Moss has an excerpt called “The Pension Dilemma and the Centrality of Output”, at the end of his chapter on ‘Output’. That chapter clearly explains that economic output is ‘goods and services’, not money. In the excerpt he explains how there are no economic advantages in ‘pre-funded’ pension schemes (like the Australian pension fund) vis-à-vis ‘pay-as-you-go’ schemes (such as New Zealand Superannuation). Pre‑funded schemes are based on the principle that output saved today (eg 2015) can be consumed tomorrow (eg 2040) as if it was acorns or canned food or magic resin. The reality, however, is that whatever the scheme, tomorrow’s pensioners can only consume tomorrow’s output. They cannot consume today’s output tomorrow.

Moss says:

“The underlying problem is more straightforward than it seems. The amount of [current] output that a country produces is its ultimate budget constraint, regardless of how many stocks or bonds or social security cards may be floating around. Unless its output grows, a country cannot give more to its retirees without giving less to its workers. The key point to remember is that as a society, it is output, not financial wealth, that we have to rely on in the end.”

For Moss, and most economists who are not employed in the finance industry, it’s economic growth that matters, not financial claims (of which money is the most ‘liquid’). The appreciation of pension funds that ‘invest’ in speculative assets is as illusory as any financial bubble. Indeed, these pre-funded retirement funds are significant culprits in inflating our perceptions of our wealth, and in creating financial crises when the bubbles burst.

I disagree with Moss’s apparent emphasis on steady economic growth. Success for me is an ‘elastic’ economy that is able to produce more goods and services when it has to, and conserves resources when it can. There’s a much greater chance that we can support our populations in relative comfort in 2040 if we focus today on productivity growth through input conservation over the next decade or so, rather than doing our best to squander resources today that we could save (ie conserve) and use if necessary to provide sufficient goods and services tomorrow.


It is a common and sometimes useful abstraction to think of one thing ‘as if’ it were another. Many of us think of God ‘as if’ He was a man. Neoclassical economists think of ‘economic men’ ‘as if’ they were rational pleasure-maximising pain-minimising beings with substantial foresight. Most of us (especially politicians, journalists, business persons and finance sector professionals) think of money ‘as if’ it were Magic Resin, as described above. (See this article ‘Stock Takes: Super Fund kudos shows Govt folly‘ from today’s NZ Herald as a resinomist report of our own sovereign wealth fund as a font of appreciating resin.) While most economists think differently, too many, especially when they are formulating public policy, think ‘as if’ they believe that money is akin to magic resin.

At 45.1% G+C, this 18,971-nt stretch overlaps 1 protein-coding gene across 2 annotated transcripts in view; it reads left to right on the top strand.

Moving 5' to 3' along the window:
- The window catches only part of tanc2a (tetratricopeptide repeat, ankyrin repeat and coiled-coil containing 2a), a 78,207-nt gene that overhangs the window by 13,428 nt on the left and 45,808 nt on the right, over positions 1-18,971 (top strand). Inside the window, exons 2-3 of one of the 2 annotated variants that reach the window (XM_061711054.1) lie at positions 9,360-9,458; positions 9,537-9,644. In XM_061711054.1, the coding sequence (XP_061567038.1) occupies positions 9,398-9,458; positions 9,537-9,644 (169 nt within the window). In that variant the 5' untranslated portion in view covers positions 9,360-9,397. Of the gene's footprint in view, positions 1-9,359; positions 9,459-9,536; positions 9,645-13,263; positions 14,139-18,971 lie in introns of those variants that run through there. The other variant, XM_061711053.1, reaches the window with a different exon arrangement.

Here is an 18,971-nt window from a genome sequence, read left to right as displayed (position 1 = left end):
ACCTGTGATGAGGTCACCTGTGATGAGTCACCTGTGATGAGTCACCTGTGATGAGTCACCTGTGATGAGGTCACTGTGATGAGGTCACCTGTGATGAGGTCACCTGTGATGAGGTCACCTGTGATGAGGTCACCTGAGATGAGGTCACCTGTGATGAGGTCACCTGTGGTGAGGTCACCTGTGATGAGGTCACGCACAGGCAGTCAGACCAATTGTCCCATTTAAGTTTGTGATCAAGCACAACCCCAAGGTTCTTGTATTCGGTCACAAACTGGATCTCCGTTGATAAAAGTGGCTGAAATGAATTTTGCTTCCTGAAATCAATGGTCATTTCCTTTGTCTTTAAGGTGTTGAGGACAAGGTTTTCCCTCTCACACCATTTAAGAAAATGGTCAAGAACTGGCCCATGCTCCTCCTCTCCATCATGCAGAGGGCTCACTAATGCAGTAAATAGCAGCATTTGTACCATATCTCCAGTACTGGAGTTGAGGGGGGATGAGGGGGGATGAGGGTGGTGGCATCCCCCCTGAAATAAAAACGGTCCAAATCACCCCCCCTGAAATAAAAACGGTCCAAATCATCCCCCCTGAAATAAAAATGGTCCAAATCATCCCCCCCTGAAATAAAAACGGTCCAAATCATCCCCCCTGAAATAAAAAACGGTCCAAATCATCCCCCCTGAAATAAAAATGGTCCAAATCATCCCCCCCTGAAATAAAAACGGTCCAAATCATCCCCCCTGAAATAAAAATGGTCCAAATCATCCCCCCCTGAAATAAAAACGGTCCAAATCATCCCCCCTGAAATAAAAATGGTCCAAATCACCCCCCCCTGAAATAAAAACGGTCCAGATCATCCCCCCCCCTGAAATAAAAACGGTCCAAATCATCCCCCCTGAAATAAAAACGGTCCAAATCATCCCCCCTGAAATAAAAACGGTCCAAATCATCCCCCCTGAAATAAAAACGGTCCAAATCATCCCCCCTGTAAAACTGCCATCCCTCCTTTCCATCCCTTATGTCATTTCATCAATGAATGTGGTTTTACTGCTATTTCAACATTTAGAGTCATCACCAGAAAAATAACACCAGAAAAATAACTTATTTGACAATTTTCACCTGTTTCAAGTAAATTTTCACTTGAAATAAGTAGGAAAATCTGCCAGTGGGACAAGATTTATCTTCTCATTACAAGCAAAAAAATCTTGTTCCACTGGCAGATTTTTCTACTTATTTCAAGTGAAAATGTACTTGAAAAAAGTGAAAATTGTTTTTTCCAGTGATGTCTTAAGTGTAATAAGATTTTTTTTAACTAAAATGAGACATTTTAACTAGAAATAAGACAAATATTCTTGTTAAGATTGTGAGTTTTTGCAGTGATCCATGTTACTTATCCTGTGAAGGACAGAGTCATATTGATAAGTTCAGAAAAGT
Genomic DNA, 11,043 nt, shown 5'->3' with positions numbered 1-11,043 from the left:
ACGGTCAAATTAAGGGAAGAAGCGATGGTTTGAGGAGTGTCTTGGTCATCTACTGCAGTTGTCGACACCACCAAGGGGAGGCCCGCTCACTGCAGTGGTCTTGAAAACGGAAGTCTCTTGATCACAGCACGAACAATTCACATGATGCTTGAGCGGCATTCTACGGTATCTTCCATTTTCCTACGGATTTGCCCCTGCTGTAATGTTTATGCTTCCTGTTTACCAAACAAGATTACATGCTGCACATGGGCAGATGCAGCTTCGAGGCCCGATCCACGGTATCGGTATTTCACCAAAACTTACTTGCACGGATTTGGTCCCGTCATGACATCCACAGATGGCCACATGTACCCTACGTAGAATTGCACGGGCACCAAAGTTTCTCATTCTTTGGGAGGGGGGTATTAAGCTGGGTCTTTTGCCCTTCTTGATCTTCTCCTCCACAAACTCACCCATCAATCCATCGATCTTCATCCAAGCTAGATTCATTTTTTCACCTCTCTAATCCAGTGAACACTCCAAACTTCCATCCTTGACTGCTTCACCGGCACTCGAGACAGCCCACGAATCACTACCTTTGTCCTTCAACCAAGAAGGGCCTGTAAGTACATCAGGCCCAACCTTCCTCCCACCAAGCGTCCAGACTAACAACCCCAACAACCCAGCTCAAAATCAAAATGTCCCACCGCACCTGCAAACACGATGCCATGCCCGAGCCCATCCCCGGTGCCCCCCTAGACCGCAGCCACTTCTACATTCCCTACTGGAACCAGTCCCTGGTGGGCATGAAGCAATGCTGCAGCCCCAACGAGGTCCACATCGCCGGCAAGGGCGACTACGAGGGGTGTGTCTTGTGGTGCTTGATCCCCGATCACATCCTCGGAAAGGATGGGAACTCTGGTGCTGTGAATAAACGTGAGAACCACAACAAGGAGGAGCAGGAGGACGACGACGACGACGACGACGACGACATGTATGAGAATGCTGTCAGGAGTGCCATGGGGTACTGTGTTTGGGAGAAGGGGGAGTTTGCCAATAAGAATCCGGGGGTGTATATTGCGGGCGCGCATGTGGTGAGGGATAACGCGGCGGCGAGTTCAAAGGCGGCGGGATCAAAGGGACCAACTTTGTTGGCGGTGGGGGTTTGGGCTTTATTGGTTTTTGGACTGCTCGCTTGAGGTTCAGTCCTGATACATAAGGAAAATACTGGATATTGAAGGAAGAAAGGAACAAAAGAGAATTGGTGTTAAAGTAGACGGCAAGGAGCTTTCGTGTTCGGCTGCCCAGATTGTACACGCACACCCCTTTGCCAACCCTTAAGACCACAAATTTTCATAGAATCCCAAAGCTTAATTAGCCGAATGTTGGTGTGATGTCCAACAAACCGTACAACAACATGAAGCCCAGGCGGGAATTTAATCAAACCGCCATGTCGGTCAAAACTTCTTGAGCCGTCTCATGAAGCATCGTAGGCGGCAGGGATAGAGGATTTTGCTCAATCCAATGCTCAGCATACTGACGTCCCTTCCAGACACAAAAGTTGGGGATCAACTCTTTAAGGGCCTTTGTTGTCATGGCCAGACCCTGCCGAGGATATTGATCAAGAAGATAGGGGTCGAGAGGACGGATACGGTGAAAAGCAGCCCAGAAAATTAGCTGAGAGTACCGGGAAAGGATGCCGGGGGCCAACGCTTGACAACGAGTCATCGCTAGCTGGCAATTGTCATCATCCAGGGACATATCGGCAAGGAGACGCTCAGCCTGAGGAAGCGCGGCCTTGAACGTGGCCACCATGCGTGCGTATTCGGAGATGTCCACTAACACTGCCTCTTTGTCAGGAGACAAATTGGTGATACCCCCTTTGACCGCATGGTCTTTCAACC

The reality is that money is a very useful medium of exchange (a social technology), material wealth is the goods and services (output) that we produce and enjoy, and that all output has a lifespan (very short in the case of services; slow depreciation in the case of a house).

We can however use output today to facilitate more output tomorrow. That process is called (by economists) ‘investment’ (not to be confused with what finance sector professionals call “investment”). Investment is essentially a process of ‘planting’ rather than consuming purchased output, for example as planting seeds in the ground or as demanding ‘plant and equipment’ to facilitate future production. Merely holding unspent money (or financial assets which are claims on money) in the expectation that it will appreciate like maturing whisky is a practice built on quite erroneous thinking about money. Yet almost all our policy debates – from retirement income to Greek debt to inequality – are all too easily framed around the assumption that unspent money accumulates ‘as if’ it were magic stuff.

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  1. Nitrium Nitrium says:

    IMO, saving money in itself is not really a problem over the longer term. The key issue is surely CREDIT. My problem with credit is that it spends EXACTLY like money, i.e. the two are “fungible” (is there a difference between what you can do with cash vs what you can with a credit card?). When credit is extended, especially when not backed by anything (i.e. created out of thin air via fractional reserve banking, for example, or deficits that will NEVER be paid back by design (see the US economy)), ALL existing actual money (i.e. private and public savings, pensions funds, insurance etc) must mathematically instantly become worth less, since there is now more “money” (i.e. actual money+credit) chasing the same amount of goods and services.